What is Rolfing
In a survey by the Financial Times (3rd Jan 1999) Rolfing® structural integration was described as “quite simply brilliant therapy since it works at a very deep level and brings noticeable results.”
Rolfing® structural integration is the form of bodywork created by Ida Rolf (1896-1979), PhD in Biochemistry (Please see blog entry in March 2014 for biography article by Ida Rolf’s son Alan Demmerle, entitled Who was Ida Rolf?).
Rolfing consists of body restructuring and movement education. In a survey by the Financial Times (3rd Jan 1999) Rolfing was selected as one of the best therapies that “industry insiders swear by.”
We have all suffered injury, illness or emotional distress and many of us have poor postural habits.
Over time our bodies become mis-aligned so that outside forces like gravity start to wear us down (time wounds all heels).
We experience this conflict as pain, chronic tension, stress and depleted energy. As the aim of Rolfing is to create better body balance and alignment, clients often report the disappearance of such symptoms.
Who can benefit from Rolfing?
My clients fall into four broad categories:
1) 40% are people who have a chronic pain condition, most commonly neck, shoulder, back, hips or knee pain. Some people have more specific conditions such as scoliosis, TMJ dysfunction or chronic headaches. Low back and neck pain are the most common conditions, particularly amongst mothers (owing to complications arising around pregnancy, childbirth and motherhood), sports people and computer operators. I am seeing more and more people with RSI.
2) 30% are people who have no specific pain condition but are aware that they have improvable posture and aim to prevent problems that may arise from this.
3) 20% are people who are involved in movement-related activities, such as yoga, dance or sport, and are primarily concerned with improving their performance.
4) 10% are people who are mainly interested in Rolfing as a process and its associated holistic benefits on psychological and emotional levels. Some are interested in the concept of releasing trapped emotions and trauma through Rolfing.
All categories usually acknowledge significant improvement after Rolfing, which is to say that Rolfing reduces or resolves chronic pain, improves posture, enables more efficient and graceful movement and is a fascinating and enlightening process to experience.
As regards age-group, the majority of my clients fall in the 20-50 age-group. I have seen 2 people in their eighties, 4 in their seventies and several children and teenagers. I will work with pregnant women in the last trimester.
In short, Rolfing can help everybody.
The Rolfing Process & Results
Rolfing® structural integration achieves remarkable results by manipulation of the myofascial system, the body’s soft connective tissue network that surrounds and penetrates the muscles and other body structures. This fascial web interconnects and communicates to sustain the whole body. The fascia of the body is the “wrapping” for muscle groups, individual muscles and even muscle fibres. Being a collagen, fascia can change consistency, just like gelatin, from a solid “gel” state to a liquid “sol” state under the influence of heat, pressure or friction, which is exactly what Rolfing applies. Imbalances in the body, especially old injuries, create fascial thickenings that can remain and intensify over many years. These fascial thickenings “set” the body in a pattern of uneconomical movement and habitual imbalance.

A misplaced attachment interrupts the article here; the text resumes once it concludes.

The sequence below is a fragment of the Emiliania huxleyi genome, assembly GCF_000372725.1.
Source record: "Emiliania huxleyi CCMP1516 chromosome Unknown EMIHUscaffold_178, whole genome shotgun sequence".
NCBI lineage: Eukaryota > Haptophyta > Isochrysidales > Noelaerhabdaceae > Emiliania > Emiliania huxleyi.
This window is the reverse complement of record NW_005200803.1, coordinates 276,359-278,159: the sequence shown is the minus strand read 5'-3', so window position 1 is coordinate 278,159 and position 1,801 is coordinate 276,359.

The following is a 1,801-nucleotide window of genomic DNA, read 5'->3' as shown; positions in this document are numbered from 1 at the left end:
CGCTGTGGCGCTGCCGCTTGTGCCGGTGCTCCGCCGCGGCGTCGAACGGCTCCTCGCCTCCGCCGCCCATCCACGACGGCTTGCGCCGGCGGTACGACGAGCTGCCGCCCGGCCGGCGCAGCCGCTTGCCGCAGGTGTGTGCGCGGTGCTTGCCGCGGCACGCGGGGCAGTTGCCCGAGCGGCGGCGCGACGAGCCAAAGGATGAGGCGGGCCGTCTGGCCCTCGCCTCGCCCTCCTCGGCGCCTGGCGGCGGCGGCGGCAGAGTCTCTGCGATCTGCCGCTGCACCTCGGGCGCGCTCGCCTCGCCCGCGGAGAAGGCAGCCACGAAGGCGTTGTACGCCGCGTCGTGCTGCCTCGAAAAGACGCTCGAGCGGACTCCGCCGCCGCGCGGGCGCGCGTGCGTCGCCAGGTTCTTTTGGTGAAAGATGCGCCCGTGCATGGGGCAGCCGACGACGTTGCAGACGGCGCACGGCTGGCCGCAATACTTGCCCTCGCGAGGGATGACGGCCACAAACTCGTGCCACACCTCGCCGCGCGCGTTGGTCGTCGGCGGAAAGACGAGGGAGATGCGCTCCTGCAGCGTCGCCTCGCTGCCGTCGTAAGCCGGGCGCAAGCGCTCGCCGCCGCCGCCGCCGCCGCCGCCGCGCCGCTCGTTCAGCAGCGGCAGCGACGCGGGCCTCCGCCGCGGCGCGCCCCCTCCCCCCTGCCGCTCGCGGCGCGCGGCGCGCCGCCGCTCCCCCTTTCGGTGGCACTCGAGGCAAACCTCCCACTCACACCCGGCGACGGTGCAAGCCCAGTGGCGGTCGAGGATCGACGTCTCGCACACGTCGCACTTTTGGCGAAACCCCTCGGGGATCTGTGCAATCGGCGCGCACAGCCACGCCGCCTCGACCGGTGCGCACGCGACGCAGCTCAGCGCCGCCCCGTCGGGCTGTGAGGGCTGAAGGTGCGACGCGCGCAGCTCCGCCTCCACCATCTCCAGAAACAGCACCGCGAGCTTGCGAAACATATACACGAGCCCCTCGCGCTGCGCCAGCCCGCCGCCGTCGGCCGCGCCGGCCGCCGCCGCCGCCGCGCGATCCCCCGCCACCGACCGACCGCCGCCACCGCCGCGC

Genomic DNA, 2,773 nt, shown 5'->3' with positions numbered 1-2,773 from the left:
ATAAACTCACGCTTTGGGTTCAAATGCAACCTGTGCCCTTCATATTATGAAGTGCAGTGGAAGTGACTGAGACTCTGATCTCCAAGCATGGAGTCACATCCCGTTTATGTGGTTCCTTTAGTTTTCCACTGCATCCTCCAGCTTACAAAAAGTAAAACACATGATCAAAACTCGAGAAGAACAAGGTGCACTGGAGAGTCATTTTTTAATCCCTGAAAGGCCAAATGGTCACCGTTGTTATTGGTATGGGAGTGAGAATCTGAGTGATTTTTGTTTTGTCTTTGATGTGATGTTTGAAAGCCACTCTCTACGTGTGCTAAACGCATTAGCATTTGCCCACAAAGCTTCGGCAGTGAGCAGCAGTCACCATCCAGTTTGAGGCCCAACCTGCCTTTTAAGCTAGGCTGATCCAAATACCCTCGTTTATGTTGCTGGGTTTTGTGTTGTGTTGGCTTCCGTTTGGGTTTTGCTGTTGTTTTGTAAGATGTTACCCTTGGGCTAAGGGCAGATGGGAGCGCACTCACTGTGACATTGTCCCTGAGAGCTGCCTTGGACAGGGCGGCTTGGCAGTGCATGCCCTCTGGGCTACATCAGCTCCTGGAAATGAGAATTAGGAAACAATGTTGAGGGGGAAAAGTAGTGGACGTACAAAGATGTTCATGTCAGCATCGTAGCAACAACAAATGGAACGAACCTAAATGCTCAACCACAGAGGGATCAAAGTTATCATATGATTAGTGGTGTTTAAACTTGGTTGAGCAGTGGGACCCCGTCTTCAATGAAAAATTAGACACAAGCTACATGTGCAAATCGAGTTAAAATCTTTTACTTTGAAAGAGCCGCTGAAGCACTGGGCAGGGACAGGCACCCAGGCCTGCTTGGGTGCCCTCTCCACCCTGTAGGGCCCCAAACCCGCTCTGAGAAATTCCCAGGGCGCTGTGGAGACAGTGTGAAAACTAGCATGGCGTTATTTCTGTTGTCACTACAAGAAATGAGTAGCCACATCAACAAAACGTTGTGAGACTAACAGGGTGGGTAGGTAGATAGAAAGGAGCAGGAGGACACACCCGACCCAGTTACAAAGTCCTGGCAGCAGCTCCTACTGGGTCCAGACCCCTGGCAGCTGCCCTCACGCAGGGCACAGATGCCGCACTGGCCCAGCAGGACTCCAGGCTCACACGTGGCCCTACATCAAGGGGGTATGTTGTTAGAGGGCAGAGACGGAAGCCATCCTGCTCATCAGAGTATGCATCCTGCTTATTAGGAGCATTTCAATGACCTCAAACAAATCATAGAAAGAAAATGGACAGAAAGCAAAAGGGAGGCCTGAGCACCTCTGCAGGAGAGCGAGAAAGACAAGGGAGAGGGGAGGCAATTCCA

When a body is out of equilibrium, or following an injury, the fascia shortens and thickens. This causes compensating reverberations or torsion and tension throughout the body.
It is like a spider’s web in which a fly gets caught causing a tightening of the web in that area.
Everything gets pulled towards the snag, especially as the fly moves around. Fortunately fascia is susceptible to change and reorganisation. Through appropriate pressure applied by the Rolfer’s hands fascia softens and elongates.
Although intelligent exercise such as yoga or Pilates can to some extent create better alignment, exercise regimes can also create new body imbalances, for example overtight pectorals or abdominals or stretched ligaments. The Rolfing Ten Series approach, however, uses friction and pressure at strategic points in the body to unthicken fascia and achieve improved alignment in a remarkably short time. The pebbles in the fascial river are removed, enabling energy and movement to flow more freely and resulting in the improved postural alignment characteristic of the end of the Ten Series.
The Nervous System also plays an important part in getting the alignment improvements of Rolfing. As we move through life we develop sensory engrams, set movement patterns that use preferred “grooves” of neuromuscular connections. Initially we choose our movement patterns but, as they become familiar, they fall outside the zone of consciousness and we move with comparatively little awareness. An example of this is the contrast between the learner driver meticulously concentrating on every gear change and signal, and the seasoned driver cruising on the motorway while talking on the mobile phone. The Rolfing Ten Series moves sequentially through each area of the body, providing a “window of awareness” that enables the nervous system to reassess movement patterns and feel and choose alternative and more efficient ways of moving. This new-found economy of movement frees up a significant amount of energy previously held in overworked muscles
The body segments are released from habitual patterns of tension so that the body finds a new level of ease, integration and economical function. The Rolfer co-operates with the client and works with rhythms of respiration and other body responses to explore ways to use this new-found freedom. The system followed by the Rolfer in order to achieve these results is known as the Rolfing Series.